Ted Cruz Got Angry And Stormed Out After Reporters Grilled Him About Gun Laws
The senator also called the US "the freest, most prosperous, safest country on Earth" after attending a vigil for the 19 children and 2 adults killed in the Uvalde mass shooting.
UVALDE, Texas — Sen. Ted Cruz called a reporter a "propagandist" after refusing to explain why he doesn't think lax gun laws have anything to do with mass shootings before storming out of a hall following a vigil for the Uvalde school shooting victims on Wednesday.
In a viral video of the interaction, Cruz angrily accuses Sky News reporter Mark Stone of having a "political agenda" for grilling him about gun reform.
"But why does this only happen in your country?" Stone asks. "I really think that's what many people are around the world — they cannot fathom why only in America? Why is this American exceptionalism so awful?"
"You know, I'm sorry you think American exceptionalism is awful. You've got your political agenda. God love you," Cruz says before turning away.
"Senator, it's not, I just want to understand why you do not think that guns are the problem," Stone responds.
"Why is this just an American problem?" BuzzFeed News reporter Paige Skinner interjects as the Texas senator walks away. "Why is America the only country that faces this kind of mass shooting?"
"You can't answer that, can you sir?" Stone adds. "You can't answer that."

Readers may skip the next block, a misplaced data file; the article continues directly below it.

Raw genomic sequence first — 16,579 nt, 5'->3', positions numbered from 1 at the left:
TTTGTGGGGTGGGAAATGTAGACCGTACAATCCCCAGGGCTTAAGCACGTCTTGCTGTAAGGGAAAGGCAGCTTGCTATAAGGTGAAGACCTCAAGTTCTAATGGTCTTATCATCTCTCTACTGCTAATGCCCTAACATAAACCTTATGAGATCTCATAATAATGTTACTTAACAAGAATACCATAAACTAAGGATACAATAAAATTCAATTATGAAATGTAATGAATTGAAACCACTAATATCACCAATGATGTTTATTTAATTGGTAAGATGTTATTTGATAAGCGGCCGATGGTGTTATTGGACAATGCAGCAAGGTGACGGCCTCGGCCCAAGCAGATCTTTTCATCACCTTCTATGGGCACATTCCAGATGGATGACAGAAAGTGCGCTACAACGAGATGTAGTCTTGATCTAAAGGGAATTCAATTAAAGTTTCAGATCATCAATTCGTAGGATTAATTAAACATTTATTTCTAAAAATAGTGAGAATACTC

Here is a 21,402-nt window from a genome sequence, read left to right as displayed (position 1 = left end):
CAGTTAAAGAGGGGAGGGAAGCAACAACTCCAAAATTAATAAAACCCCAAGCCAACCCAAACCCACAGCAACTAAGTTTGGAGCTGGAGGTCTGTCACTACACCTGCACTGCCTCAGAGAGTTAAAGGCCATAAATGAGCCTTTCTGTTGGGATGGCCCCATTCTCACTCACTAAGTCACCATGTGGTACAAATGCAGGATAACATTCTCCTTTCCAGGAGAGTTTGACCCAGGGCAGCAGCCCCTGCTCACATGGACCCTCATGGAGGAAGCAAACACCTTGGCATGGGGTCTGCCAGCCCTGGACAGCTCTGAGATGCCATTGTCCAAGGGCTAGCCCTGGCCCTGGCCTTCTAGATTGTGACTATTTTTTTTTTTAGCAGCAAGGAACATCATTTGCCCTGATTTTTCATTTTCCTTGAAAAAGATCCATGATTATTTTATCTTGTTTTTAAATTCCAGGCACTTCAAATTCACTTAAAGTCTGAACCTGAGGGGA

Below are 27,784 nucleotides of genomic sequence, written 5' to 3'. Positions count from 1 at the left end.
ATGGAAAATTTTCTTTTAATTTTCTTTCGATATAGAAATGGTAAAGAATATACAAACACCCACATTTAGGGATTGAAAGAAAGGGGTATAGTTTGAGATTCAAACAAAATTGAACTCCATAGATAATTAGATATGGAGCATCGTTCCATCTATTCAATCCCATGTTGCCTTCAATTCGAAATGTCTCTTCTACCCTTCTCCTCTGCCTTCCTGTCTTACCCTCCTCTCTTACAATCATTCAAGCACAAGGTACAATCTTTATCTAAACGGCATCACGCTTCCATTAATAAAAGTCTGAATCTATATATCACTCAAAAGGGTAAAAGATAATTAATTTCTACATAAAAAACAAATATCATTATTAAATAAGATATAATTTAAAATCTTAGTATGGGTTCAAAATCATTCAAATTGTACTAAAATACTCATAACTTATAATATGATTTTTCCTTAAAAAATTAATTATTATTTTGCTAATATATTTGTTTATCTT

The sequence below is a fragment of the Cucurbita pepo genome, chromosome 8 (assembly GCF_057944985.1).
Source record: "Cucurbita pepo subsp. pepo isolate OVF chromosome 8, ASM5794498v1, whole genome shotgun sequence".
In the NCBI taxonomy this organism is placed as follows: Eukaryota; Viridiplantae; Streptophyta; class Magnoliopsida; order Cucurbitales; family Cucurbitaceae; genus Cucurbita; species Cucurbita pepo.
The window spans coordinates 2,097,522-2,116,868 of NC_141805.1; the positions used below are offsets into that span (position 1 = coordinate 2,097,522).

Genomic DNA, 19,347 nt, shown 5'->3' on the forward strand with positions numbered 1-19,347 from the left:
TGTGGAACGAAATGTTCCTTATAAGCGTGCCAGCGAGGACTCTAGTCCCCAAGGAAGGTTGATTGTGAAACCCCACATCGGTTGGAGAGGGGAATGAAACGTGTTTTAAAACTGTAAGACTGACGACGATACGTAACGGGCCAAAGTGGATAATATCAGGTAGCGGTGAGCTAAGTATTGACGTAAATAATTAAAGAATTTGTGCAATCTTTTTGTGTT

Cruz then turns around and confronts Stone. "Why is it that people come from all over the world to America? Because it's the freest, most prosperous, safest country on Earth, and stop being a propagandist," he says before storming out of the hall.
A notoriously gun-friendly state, Texas has had 21 mass shootings so far this year, according to the Gun Violence Archive, including the school shooting in Uvalde that killed 19 children and 2 adults. Each time, its top officials — including Cruz and Gov. Greg Abbott — condemn the violence and offer "thoughts and prayers" to the families, while batting down questions about gun reform.
In the wake of the shooting at the elementary school on Tuesday, Texas lawmakers have attempted to frame the issue of mass shootings solely as a mental health one, refusing to even acknowledge that the staggering prevalence of guns in the state could at all be a factor.
Cruz himself is an avowed gun rights champion. He has an A+ rating from the NRA and frequently votes against measures aimed at hindering gun violence. Similar to Wednesday's comments, he has accused Democrats and the media of politicizing the issue when discussions about gun laws come up after a mass shooting.
Gun violence is a uniquely American problem, one characterized by the American Public Health Association as a public health crisis. It is a leading cause of premature death in the country, responsible for more than 38,000 deaths annually. At least 17,320 people have died from gun violence so far this year, according to data from the Gun Violence Archive.